Focused cost leadership strategy
Focused differentiation strategy Slide 26: To implement a focus strategy, firms must be able to:
Complete various primary and support activities in a competitively superior manner. Factors That Drive Focused Strategies : Factors That Drive Focused Strategies Large firms may overlook small niches.
A firm may lack the resources needed to compete in the broader market.
A firm is able to serve a narrow market segment more effectively than can its larger industry-wide competitors.
Focusing allows the firm to direct its resources to certain value chain activities to build competitive advantage. Slide 28: Competitive Risks of Focus Strategies
A focusing firm may be “out focused” by its competitors.
A large competitor may set its sights on a firm’s niche market.
Customer preferences in niche market may change to more closely resemble those of the broader market. Integrated Cost Leadership/ Differentiation Strategy : Integrated Cost Leadership/ Differentiation Strategy A firm that successfully uses an integrated cost leadership/differentiation strategy should be in a better position to:
Adapt quickly to environmental changes.
Learn new skills and technologies more quickly.
Effectively leverage its core competencies while competing against its rivals. Slide 30: Commitment to strategic flexibility is necessary for implementation of integrated cost leadership/differentiation strategy.
Flexible manufacturing systems (FMS)
Total quality management (TQM) systems Risks of the Integrated CostLeadership/ Differentiation Strategy : Risks of the Integrated CostLeadership/ Differentiation Strategy Often involves compromises
Becoming neither the lowest cost nor the most differentiated firm.
Becoming “stuck in the middle”
Lacking the strong commitment and expertise that accompanies firms following either a cost leadership or a differentiated strategy. Deciding Which Generic Competitive Strategy to Use : Deciding Which Generic Competitive Strategy to Use Each positions a company differently in its market and competitive environment.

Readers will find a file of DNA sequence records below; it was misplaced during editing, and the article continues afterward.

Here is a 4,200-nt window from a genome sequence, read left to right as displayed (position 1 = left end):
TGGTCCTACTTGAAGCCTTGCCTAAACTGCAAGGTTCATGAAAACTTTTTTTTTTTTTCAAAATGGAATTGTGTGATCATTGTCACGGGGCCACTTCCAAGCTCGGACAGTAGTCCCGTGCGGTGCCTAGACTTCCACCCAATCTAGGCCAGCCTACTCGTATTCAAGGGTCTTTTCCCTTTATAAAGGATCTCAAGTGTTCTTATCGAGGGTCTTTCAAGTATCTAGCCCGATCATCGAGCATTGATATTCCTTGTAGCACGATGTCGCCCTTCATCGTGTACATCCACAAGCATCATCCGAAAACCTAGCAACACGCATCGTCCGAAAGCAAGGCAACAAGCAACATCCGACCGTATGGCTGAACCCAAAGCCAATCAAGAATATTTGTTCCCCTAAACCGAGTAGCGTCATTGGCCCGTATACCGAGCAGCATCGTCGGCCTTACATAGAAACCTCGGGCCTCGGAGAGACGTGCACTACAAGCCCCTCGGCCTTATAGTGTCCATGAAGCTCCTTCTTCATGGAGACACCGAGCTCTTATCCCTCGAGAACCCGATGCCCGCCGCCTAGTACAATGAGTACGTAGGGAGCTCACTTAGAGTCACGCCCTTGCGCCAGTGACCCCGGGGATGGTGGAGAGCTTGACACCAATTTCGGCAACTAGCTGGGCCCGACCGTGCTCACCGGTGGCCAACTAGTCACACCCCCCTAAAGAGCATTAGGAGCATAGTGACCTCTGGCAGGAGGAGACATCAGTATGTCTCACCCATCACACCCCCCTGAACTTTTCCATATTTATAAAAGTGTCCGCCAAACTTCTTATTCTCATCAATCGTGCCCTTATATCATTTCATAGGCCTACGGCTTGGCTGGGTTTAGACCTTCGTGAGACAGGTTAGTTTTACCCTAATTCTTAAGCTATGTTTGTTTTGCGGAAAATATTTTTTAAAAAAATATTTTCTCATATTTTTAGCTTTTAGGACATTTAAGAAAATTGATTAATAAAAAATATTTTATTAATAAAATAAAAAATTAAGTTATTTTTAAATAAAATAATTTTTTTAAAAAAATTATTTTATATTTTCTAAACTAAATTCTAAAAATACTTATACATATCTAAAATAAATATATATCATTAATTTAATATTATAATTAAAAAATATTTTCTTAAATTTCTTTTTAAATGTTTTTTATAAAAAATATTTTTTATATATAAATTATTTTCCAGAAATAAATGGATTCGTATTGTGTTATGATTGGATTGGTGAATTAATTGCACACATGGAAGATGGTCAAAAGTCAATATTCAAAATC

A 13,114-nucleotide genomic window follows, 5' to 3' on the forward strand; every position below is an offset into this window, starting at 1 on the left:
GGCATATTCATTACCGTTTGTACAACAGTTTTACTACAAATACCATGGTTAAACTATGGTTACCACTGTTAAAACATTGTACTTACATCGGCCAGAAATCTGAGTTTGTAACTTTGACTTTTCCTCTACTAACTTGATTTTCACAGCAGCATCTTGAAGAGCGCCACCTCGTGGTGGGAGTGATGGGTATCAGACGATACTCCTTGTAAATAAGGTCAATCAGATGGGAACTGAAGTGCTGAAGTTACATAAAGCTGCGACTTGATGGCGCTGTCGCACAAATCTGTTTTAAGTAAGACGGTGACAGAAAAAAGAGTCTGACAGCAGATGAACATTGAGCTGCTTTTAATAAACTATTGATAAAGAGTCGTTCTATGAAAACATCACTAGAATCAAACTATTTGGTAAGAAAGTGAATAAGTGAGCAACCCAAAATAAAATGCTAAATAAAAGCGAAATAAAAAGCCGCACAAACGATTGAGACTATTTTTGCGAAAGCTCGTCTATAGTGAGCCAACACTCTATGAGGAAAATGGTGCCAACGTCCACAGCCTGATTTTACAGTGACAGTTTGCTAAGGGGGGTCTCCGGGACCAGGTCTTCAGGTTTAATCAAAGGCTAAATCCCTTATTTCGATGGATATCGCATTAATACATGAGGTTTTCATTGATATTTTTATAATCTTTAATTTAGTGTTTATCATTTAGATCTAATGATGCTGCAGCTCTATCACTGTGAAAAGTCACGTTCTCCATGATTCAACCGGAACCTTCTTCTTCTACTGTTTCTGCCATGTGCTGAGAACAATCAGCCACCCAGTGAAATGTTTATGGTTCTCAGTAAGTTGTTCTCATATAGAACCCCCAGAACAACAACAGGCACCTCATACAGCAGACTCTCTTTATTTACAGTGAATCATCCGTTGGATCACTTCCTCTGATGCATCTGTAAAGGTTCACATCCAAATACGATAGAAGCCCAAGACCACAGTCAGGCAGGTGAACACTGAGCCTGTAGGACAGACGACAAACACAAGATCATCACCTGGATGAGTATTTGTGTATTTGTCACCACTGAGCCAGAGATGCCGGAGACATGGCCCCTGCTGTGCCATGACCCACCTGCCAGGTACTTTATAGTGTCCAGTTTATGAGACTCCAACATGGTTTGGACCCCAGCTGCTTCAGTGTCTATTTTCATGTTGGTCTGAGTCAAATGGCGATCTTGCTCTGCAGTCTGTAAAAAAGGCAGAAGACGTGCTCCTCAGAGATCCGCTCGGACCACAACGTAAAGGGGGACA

Each establishes a central theme for how a company will endeavor to outcompete rivals.
Each creates some boundaries for direction as market circumstances unfold. Fig. 6.1: A Company’s Menu of Strategy Options : Fig. 6.1: A Company’s Menu of Strategy Options Corporate-level Strategy : Corporate-level Strategy Slide 37: A corporate-level strategy specifies actions a firm takes to gain a competitive advantage by selecting and managing a group no different businesses competing in different product markets.
It is concerned with two key issues:
In what product markets and businesses the firm should compete.
How corporate headquarters should manage those business. Diversification : Diversification Why Do Firms Diversify? : Why Do Firms Diversify? The theories that attempt to explain why corporations diversify fall into five groups:
Economies of scale and scope (synergy).
Improve Financial Performance.
Growth. Economies of scale and scope : Economies of scale and scope The merger of two companies producing similar products should allow a firm to pool production and attain lower operating costs.
The economy may come from reduced overhead or the ability to spread a larger amount of production over lower (consolidated) fixed costs. Slide 41: There may also be differential management capabilities: an efficiently managed firm may acquire a less efficient firm with the intent of bringing better management to the business. Efficiencies can also be gained through pooled financial resources or simply through pooled risk. Market Power : Market Power Mergers and acquisitions can increase a firm's market share when both firms are in the same business. Profit Stability : Profit Stability Acquisition of new business can reduce variations in corporate profits by expanding the corporation's lines of business.
This typically occurs when the core business depends on sales that are seasonal or cyclical. Improve Financial Performance. : Improve Financial Performance. Large firms generate cash that can be invested in other ventures. The firm acts as a banker of an internal capital market. Growth. : Growth. Diversification is simply a way to grow. Indeed, some authorities cite growth as the principle reason for diversification. Slide 46: There are basic two type of diversification.
When a firm share different things like product, technologies or distribution channels.
When a firm enter in totally new field or industry Levels of Diversification : Levels of Diversification Diversified firms vary according to their level of diversification and the connections between and among their businesses.
Low level Diversification
Moderate to high levels of diversification
Very high Levels of diversification Low level Diversification : Low level Diversification Single Business diversification
95% or more of revenue comes from a single business.
Between 70% and 95% of
revenue comes from a single business.
i.e. Pen Manufacturing Pen Manufacturing
Company Moderate to high levels of diversification : Moderate to high levels of diversification Related Constrained strategy
Less than 70% of revenue comes from the dominant business and all businesses share product, technological and distribution linkages. Very high Levels of diversification : Very high Levels of diversification Related linked(Mixed related and unrelated):
Less than 70% of revenue comes from the dominant business.
There are only limited links between businesses. Very high Levels of diversification : Very high Levels of diversification Unrelated: